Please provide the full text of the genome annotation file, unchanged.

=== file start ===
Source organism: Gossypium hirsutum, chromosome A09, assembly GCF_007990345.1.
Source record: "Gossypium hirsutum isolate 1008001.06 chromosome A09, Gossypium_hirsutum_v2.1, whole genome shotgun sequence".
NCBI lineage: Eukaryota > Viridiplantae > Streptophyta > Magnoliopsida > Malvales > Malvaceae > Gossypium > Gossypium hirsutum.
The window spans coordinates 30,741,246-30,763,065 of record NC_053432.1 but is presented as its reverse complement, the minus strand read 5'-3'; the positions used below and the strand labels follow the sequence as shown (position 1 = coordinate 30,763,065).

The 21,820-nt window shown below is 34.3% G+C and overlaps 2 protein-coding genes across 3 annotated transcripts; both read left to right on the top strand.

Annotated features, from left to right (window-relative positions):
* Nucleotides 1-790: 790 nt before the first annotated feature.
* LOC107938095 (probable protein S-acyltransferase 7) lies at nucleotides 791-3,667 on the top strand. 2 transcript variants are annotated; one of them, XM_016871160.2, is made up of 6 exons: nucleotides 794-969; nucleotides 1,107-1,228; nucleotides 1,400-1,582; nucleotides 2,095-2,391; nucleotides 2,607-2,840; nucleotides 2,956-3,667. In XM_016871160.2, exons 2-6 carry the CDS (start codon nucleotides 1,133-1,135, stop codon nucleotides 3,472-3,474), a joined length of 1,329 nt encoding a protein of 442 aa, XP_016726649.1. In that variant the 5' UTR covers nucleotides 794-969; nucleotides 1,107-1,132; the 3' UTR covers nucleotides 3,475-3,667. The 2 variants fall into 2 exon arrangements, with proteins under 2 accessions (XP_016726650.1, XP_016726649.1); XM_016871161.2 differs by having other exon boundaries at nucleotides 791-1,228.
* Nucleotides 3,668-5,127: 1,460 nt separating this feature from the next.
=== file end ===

Source organism: Gossypium hirsutum, chromosome A09, assembly GCF_007990345.1.
Source record: "Gossypium hirsutum isolate 1008001.06 chromosome A09, Gossypium_hirsutum_v2.1, whole genome shotgun sequence".
NCBI lineage: Eukaryota > Viridiplantae > Streptophyta > Magnoliopsida > Malvales > Malvaceae > Gossypium > Gossypium hirsutum.
The window spans coordinates 30,741,246-30,763,065 of record NC_053432.1 but is presented as its reverse complement, the minus strand read 5'-3'; the positions used below and the strand labels follow the sequence as shown (position 1 = coordinate 30,763,065).

The 21,820-nt window shown below is 34.3% G+C and overlaps 2 protein-coding genes across 3 annotated transcripts; both read left to right on the top strand.

Annotated features, from left to right (window-relative positions):
* Nucleotides 1-790: 790 nt before the first annotated feature.
* LOC107938095 (probable protein S-acyltransferase 7) lies at nucleotides 791-3,667 on the top strand. 2 transcript variants are annotated; one of them, XM_016871160.2, is made up of 6 exons: nucleotides 794-969; nucleotides 1,107-1,228; nucleotides 1,400-1,582; nucleotides 2,095-2,391; nucleotides 2,607-2,840; nucleotides 2,956-3,667. In XM_016871160.2, exons 2-6 carry the CDS (start codon nucleotides 1,133-1,135, stop codon nucleotides 3,472-3,474), a joined length of 1,329 nt encoding a protein of 442 aa, XP_016726649.1. In that variant the 5' UTR covers nucleotides 794-969; nucleotides 1,107-1,132; the 3' UTR covers nucleotides 3,475-3,667. The 2 variants fall into 2 exon arrangements, with proteins under 2 accessions (XP_016726650.1, XP_016726649.1); XM_016871161.2 differs by having other exon boundaries at nucleotides 791-1,228.
* Nucleotides 3,668-5,127: 1,460 nt separating this feature from the next.